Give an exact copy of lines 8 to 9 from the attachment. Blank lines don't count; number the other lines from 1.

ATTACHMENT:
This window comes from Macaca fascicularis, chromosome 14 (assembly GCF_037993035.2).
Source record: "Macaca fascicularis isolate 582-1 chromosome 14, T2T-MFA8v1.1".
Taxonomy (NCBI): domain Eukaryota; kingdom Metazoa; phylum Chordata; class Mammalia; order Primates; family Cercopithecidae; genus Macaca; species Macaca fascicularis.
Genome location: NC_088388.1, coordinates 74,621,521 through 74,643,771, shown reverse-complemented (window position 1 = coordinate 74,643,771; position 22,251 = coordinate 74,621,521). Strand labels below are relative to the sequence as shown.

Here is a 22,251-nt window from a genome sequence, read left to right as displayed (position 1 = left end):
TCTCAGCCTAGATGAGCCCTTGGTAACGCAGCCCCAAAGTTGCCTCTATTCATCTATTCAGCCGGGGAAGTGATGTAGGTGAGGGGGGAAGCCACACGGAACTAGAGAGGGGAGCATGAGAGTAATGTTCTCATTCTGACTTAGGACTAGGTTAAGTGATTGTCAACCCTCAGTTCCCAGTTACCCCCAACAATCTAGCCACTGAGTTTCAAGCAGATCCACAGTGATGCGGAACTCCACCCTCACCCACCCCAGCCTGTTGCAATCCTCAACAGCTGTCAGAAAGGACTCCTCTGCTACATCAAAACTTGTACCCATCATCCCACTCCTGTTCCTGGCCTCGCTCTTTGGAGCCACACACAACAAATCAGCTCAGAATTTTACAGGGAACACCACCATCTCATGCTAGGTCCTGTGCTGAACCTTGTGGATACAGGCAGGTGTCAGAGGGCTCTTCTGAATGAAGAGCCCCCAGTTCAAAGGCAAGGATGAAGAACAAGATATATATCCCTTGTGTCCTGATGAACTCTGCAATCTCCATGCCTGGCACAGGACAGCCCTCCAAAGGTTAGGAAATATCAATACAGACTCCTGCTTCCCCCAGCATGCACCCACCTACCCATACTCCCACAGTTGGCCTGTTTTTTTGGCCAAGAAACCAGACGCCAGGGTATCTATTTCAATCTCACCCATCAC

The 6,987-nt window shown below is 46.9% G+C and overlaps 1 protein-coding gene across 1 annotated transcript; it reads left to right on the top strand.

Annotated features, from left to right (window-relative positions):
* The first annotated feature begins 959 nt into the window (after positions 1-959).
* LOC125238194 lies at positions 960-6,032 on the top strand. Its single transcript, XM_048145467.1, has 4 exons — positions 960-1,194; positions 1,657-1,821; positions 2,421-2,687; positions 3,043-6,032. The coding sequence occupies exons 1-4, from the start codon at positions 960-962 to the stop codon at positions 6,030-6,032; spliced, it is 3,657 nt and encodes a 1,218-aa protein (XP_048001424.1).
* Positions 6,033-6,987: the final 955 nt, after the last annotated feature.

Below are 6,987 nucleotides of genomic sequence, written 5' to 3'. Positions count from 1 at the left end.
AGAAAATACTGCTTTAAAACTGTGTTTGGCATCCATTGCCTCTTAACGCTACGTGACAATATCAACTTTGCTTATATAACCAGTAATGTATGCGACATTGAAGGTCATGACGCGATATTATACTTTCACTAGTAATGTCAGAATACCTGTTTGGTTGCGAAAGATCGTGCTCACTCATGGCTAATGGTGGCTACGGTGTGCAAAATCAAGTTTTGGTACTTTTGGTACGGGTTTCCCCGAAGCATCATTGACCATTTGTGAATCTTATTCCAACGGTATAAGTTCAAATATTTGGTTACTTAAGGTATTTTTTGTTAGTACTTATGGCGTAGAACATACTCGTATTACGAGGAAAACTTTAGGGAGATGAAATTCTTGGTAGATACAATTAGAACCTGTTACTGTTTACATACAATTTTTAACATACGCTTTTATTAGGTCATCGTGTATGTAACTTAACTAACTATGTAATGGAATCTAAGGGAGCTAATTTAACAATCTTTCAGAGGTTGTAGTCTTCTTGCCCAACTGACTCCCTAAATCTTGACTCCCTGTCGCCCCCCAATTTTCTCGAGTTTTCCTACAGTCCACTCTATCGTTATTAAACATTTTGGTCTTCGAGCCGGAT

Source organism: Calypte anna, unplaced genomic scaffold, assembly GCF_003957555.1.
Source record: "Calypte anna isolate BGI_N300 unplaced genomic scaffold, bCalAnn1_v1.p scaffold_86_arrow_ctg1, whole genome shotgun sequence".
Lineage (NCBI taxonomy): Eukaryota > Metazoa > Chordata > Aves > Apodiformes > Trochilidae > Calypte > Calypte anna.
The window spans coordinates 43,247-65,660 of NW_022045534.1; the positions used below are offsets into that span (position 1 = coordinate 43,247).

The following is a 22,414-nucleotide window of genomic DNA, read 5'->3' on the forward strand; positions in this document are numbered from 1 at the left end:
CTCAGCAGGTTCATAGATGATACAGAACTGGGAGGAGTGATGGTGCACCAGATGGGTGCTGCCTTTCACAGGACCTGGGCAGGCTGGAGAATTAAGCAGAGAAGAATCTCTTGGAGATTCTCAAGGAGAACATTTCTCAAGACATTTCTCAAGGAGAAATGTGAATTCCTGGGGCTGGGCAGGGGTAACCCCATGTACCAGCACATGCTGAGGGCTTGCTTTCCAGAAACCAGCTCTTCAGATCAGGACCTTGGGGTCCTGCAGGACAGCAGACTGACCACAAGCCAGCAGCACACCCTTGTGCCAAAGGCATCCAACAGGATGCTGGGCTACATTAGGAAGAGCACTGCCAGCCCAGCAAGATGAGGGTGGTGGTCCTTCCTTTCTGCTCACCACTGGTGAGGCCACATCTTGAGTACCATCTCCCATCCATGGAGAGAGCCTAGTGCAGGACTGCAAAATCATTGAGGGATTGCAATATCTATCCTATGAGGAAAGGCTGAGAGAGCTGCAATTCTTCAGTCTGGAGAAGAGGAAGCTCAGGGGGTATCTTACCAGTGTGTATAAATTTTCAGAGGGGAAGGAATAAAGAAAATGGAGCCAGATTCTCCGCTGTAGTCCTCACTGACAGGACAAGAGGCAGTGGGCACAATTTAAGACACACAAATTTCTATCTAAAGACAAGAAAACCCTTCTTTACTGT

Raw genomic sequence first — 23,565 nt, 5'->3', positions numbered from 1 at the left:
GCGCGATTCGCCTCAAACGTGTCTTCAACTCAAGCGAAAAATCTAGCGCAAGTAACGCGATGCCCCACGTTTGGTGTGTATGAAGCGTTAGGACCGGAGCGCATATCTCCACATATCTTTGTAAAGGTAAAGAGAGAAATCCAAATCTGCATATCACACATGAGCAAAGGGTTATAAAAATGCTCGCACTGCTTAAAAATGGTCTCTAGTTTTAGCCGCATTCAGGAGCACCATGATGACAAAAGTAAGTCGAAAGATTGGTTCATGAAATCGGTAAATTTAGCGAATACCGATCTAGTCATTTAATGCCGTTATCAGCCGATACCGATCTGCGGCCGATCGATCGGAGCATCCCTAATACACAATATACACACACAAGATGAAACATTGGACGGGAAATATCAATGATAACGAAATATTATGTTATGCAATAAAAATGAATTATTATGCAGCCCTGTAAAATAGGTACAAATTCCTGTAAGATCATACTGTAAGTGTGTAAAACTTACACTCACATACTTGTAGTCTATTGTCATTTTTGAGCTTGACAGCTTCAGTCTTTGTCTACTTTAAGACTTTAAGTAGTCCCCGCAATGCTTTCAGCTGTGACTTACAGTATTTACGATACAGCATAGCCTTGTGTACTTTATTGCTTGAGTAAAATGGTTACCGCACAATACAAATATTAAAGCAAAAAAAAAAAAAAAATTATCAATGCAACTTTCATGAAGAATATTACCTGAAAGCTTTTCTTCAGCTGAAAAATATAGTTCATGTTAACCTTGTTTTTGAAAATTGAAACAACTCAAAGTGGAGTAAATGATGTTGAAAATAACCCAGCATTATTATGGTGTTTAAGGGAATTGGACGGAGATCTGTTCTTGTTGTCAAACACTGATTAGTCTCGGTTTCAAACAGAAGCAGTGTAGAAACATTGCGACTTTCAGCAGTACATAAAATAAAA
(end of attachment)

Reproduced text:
Annotated features, from left to right (window-relative positions):
* The first annotated feature begins 959 nt into the window (after positions 1-959).